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Every schoolday, I pick up my kids at the bus stop and greet them with a big smile. I get toothy grins in return. Sometimes we walk home, sometimes we waddle. Sometimes it’s a piggyback.
Ambling home one day, my eldest son announces: “I’m gonna trade toys with my friend – my Nindroid for his Blue Ninja Jay!”
“Yeah,” my youngest son chimes in. “I'm gonna trade my Cole ZX for Armored Kai!”
“We’re gonna trade on the bus,” eldest adds hopefully, referring to their latest fad, Lego Ninjago.
“Guys, no trades on the bus,” I say. “You know how Mom and Dad feel about that. It can cause problems.”
“Aw, Dad, c’mon!”
“I don’t want to hear it, boys.” Our amble home turns into an angry stomp.
The next morning, eldest asks repeatedly if they can trade on the bus.
“Listen, guys,” I retort, “you wanna trade stuff, buy it with your own money – no trades on the bus!”
Thud. The sound of Dad dropping the hammer. Case closed.
Frustration sets in. “You never let us do anything! I hate it! This sucks!” eldest fumes. “Mom!”
I glance at my wife. Our eyes lock. I flash back to an episode of The Cosby Show where Cliff Huxtable reminds Clair about the all-important parental “united front.”
“You heard your dad,” she says as eldest kicks the wall and begins to bawl.
“Have fun with that,” she teases as she leaves for work.
“I guess I drew my line in the sand,” I sigh.
I contemplate my freshly drawn line. I’ve stated my position and now I feel obliged to defend it. To change my mind now would appear weak, a loss of authority.
When I clash with my kids, I often impose unnecessarily binary solutions – black or white, win or lose. That is not the way I want my kids to view the world. It’s not even the way I want to view the world. So, when push comes to shove, why do I revert to “my way or the highway?”
I think back to my own childhood, when I traded hockey cards with my friends. We enjoyed it, having created our own little economy and currency. Trades were usually fair. And when I got ripped off, I learned a valuable lesson about the “marketplace.”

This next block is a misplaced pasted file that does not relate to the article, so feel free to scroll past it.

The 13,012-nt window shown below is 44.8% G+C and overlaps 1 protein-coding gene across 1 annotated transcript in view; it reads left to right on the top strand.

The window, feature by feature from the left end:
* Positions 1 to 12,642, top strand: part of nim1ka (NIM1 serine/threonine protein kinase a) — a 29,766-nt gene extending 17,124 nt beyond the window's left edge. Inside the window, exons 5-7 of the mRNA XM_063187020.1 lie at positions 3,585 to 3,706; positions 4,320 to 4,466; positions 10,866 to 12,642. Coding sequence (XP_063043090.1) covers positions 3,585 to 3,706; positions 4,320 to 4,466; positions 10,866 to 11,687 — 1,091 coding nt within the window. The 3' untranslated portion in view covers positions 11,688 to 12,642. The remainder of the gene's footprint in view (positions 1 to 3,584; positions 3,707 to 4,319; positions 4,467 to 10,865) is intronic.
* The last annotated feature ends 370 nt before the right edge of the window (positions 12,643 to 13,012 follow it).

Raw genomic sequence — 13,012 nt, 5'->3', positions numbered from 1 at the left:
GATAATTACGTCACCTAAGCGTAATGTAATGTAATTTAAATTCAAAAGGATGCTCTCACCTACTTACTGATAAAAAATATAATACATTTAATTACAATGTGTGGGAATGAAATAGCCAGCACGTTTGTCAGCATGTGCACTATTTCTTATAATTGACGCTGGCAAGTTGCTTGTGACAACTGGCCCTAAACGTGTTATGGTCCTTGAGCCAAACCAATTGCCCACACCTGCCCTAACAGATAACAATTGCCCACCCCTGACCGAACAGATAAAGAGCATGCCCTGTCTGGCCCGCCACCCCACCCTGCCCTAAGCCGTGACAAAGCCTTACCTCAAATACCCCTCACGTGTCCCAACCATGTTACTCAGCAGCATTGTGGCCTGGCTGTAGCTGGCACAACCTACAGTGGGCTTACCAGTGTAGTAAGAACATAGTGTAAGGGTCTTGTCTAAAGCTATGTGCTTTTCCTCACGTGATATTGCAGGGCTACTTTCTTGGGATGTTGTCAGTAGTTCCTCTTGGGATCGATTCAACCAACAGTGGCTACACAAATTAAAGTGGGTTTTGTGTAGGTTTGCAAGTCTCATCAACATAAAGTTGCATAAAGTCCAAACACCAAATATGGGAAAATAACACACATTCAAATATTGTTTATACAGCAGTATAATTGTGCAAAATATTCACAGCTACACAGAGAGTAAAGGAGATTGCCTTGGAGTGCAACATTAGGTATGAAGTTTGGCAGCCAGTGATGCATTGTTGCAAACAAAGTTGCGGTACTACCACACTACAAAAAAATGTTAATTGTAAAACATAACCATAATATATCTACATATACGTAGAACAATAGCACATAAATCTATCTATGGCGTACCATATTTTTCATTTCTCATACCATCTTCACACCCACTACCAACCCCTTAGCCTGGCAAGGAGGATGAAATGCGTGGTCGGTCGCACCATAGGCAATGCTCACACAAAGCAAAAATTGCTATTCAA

So I consider the following: Have I become so old and stale that I have to put the kibosh on that fun and those lessons? Why don’t I want my kids to trade on the bus? Am I worried they’re going to lose their toys and be sad? That they are going to be taken advantage of outside my supervision?
Maybe I’m one of those “helicopter” parents, always hovering, making sure my kids don’t mess up. But if I need to supervise every trade, this means extra playdates with their friends, extra e-mails, phone calls or texts to schedule yet another thing in our busy lives. Do I really want that? No.
I huddle up my boys and tell them I have something important to share.
“Guys, I wanna talk about this trade thing. I wanna tell you how Mom and Dad feel, then I’m gonna tell ya how I think you feel. Tell me if I say it wrong, ’kay?”
They both nod.
I tell them we feel like we are wasting our money when we buy toys that they “really want,” then see them traded away one week later.
I ask if they understand. More nods.
“Now, this is how I think you feel,” I continue. “You get a toy, and it’s cool, but there’s lots of other cool toys, right?” Uh huh. “I get the trading thing – I used to trade hockey cards all the time when I was a kid.”
Then it hits me. They’re called trading cards. That’s what you’re supposed to do with them.
So instead of banning trades, I decide to teach my kids the art of trading. They will need to know how to negotiate as adults – buying cars, houses, bartering for services and discounts. Why not start earlier rather than later? Why not move from a binary, win/lose proposition to a continuum – flowing, with variable solutions dependent on situation and environment?
That would be a teachable moment.
I proceed to pass on the knowledge I earned through my childhood trades. Rule No. 1: Never trade unless you clarify exactly what you’re getting and exactly what you’re giving up. Rule No. 2: No tradebacks. Even if someone says tradebacks, assume that there aren’t. Rule No. 3: Trade fair. Rule No. 4: Have fun.
Now that I’ve armed my progeny with my “golden” wisdom, I prepare to send them forth into the world – or at least to the bus stop.
“Get your Lego ready,” I say with a smile. “You can take it on the bus.”
Toothy grins emerge once again. “Thanks, Dad.”
I feel as if I’ve freed myself of some weight, that I am more like a parent now than a police officer.
Perhaps if my kids see that I can be a bit flexible and put myself in their shoes that is more valuable than anything.
I always thought lines in the sand should never be crossed. Once drawn, they are to be defended to the bitter end.
I’ve realized those lines can sometimes be redrawn. And occasionally, they can even be erased.
Jeff Shiau lives in Ottawa.Report Typo/Error
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